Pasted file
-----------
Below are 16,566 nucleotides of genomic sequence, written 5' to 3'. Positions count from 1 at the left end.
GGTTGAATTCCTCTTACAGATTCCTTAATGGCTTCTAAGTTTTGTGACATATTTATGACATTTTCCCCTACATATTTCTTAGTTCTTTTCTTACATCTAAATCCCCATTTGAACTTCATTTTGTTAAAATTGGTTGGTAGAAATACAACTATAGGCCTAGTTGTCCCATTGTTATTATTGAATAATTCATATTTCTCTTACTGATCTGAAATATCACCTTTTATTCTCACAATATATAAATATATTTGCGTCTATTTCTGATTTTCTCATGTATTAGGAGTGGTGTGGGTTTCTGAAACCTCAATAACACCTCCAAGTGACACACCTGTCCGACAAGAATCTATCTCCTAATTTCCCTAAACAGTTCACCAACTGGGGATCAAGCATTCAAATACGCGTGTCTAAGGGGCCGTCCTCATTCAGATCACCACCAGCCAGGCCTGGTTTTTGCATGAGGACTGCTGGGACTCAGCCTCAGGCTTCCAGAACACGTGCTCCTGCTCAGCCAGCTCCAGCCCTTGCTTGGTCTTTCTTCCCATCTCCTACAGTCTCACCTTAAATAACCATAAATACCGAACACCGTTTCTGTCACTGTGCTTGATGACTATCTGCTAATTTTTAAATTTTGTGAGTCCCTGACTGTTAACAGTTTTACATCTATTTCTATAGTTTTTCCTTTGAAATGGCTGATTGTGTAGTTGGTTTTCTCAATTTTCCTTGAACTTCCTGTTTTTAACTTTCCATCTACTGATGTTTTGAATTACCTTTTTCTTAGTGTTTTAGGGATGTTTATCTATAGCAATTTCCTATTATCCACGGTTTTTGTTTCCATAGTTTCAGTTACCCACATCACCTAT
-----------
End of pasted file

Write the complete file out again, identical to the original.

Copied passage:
Below are 16,566 nucleotides of genomic sequence, written 5' to 3'. Positions count from 1 at the left end.
GGTTGAATTCCTCTTACAGATTCCTTAATGGCTTCTAAGTTTTGTGACATATTTATGACATTTTCCCCTACATATTTCTTAGTTCTTTTCTTACATCTAAATCCCCATTTGAACTTCATTTTGTTAAAATTGGTTGGTAGAAATACAACTATAGGCCTAGTTGTCCCATTGTTATTATTGAATAATTCATATTTCTCTTACTGATCTGAAATATCACCTTTTATTCTCACAATATATAAATATATTTGCGTCTATTTCTGATTTTCTCATGTATTAGGAGTGGTGTGGGTTTCTGAAACCTCAATAACACCTCCAAGTGACACACCTGTCCGACAAGAATCTATCTCCTAATTTCCCTAAACAGTTCACCAACTGGGGATCAAGCATTCAAATACGCGTGTCTAAGGGGCCGTCCTCATTCAGATCACCACCAGCCAGGCCTGGTTTTTGCATGAGGACTGCTGGGACTCAGCCTCAGGCTTCCAGAACACGTGCTCCTGCTCAGCCAGCTCCAGCCCTTGCTTGGTCTTTCTTCCCATCTCCTACAGTCTCACCTTAAATAACCATAAATACCGAACACCGTTTCTGTCACTGTGCTTGATGACTATCTGCTAATTTTTAAATTTTGTGAGTCCCTGACTGTTAACAGTTTTACATCTATTTCTATAGTTTTTCCTTTGAAATGGCTGATTGTGTAGTTGGTTTTCTCAATTTTCCTTGAACTTCCTGTTTTTAACTTTCCATCTACTGATGTTTTGAATTACCTTTTTCTTAGTGTTTTAGGGATGTTTATCTATAGCAATTTCCTATTATCCACGGTTTTTGTTTCCATAGTTTCAGTTACCCACATCACCTAT